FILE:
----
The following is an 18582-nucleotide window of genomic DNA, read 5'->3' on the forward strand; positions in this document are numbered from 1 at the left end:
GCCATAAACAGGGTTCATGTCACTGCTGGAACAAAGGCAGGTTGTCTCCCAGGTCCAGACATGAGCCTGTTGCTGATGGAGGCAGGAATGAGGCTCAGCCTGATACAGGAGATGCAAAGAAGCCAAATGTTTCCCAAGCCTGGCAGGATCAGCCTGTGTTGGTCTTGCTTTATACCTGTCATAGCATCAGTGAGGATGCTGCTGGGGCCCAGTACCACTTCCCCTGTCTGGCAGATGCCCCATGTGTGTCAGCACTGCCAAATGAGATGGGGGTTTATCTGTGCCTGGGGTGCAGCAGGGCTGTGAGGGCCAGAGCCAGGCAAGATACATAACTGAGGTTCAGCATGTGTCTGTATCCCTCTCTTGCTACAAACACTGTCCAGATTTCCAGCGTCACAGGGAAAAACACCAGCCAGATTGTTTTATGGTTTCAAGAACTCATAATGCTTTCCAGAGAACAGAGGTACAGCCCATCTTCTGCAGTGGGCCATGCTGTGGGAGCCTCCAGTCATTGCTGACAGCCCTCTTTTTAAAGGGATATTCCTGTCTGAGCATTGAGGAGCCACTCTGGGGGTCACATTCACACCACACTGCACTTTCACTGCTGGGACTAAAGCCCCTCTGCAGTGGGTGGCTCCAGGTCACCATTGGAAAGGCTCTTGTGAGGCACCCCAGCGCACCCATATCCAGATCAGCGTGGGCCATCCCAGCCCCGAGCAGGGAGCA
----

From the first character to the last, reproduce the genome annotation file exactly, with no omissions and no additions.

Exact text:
The following is an 18582-nucleotide window of genomic DNA, read 5'->3' on the forward strand; positions in this document are numbered from 1 at the left end:
GCCATAAACAGGGTTCATGTCACTGCTGGAACAAAGGCAGGTTGTCTCCCAGGTCCAGACATGAGCCTGTTGCTGATGGAGGCAGGAATGAGGCTCAGCCTGATACAGGAGATGCAAAGAAGCCAAATGTTTCCCAAGCCTGGCAGGATCAGCCTGTGTTGGTCTTGCTTTATACCTGTCATAGCATCAGTGAGGATGCTGCTGGGGCCCAGTACCACTTCCCCTGTCTGGCAGATGCCCCATGTGTGTCAGCACTGCCAAATGAGATGGGGGTTTATCTGTGCCTGGGGTGCAGCAGGGCTGTGAGGGCCAGAGCCAGGCAAGATACATAACTGAGGTTCAGCATGTGTCTGTATCCCTCTCTTGCTACAAACACTGTCCAGATTTCCAGCGTCACAGGGAAAAACACCAGCCAGATTGTTTTATGGTTTCAAGAACTCATAATGCTTTCCAGAGAACAGAGGTACAGCCCATCTTCTGCAGTGGGCCATGCTGTGGGAGCCTCCAGTCATTGCTGACAGCCCTCTTTTTAAAGGGATATTCCTGTCTGAGCATTGAGGAGCCACTCTGGGGGTCACATTCACACCACACTGCACTTTCACTGCTGGGACTAAAGCCCCTCTGCAGTGGGTGGCTCCAGGTCACCATTGGAAAGGCTCTTGTGAGGCACCCCAGCGCACCCATATCCAGATCAGCGTGGGCCATCCCAGCCCCGAGCAGGGAGCA